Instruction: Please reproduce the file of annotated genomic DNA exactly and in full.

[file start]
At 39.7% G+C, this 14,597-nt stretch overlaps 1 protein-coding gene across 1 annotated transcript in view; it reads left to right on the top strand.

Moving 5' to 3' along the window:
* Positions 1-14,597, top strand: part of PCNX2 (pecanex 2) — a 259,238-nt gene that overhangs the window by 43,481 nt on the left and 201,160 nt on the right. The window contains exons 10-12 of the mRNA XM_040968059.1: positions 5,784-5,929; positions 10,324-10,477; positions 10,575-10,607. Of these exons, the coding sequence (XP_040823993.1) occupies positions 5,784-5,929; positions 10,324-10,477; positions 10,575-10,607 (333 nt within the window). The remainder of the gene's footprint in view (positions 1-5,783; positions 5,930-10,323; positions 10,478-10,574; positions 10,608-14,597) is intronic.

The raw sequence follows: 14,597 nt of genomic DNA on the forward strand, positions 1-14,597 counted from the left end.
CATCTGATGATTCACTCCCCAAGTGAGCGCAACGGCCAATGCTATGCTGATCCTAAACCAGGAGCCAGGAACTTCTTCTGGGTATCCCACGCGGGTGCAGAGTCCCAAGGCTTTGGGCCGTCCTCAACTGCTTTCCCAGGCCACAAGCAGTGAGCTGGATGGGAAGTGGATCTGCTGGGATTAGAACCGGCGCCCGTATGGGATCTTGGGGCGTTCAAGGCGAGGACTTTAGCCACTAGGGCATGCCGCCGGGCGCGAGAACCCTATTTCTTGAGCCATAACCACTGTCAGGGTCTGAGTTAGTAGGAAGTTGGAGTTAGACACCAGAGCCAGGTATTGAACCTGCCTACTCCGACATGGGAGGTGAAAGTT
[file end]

At 39.7% G+C, this 14,597-nt stretch overlaps 1 protein-coding gene across 1 annotated transcript in view; it reads left to right on the top strand.

Moving 5' to 3' along the window:
* Positions 1-14,597, top strand: part of PCNX2 (pecanex 2) — a 259,238-nt gene that overhangs the window by 43,481 nt on the left and 201,160 nt on the right. The window contains exons 10-12 of the mRNA XM_040968059.1: positions 5,784-5,929; positions 10,324-10,477; positions 10,575-10,607. Of these exons, the coding sequence (XP_040823993.1) occupies positions 5,784-5,929; positions 10,324-10,477; positions 10,575-10,607 (333 nt within the window). The remainder of the gene's footprint in view (positions 1-5,783; positions 5,930-10,323; positions 10,478-10,574; positions 10,608-14,597) is intronic.

The raw sequence follows: 14,597 nt of genomic DNA on the forward strand, positions 1-14,597 counted from the left end.
CATCTGATGATTCACTCCCCAAGTGAGCGCAACGGCCAATGCTATGCTGATCCTAAACCAGGAGCCAGGAACTTCTTCTGGGTATCCCACGCGGGTGCAGAGTCCCAAGGCTTTGGGCCGTCCTCAACTGCTTTCCCAGGCCACAAGCAGTGAGCTGGATGGGAAGTGGATCTGCTGGGATTAGAACCGGCGCCCGTATGGGATCTTGGGGCGTTCAAGGCGAGGACTTTAGCCACTAGGGCATGCCGCCGGGCGCGAGAACCCTATTTCTTGAGCCATAACCACTGTCAGGGTCTGAGTTAGTAGGAAGTTGGAGTTAGACACCAGAGCCAGGTATTGAACCTGCCTACTCCGACATGGGAGGTGAAAGTT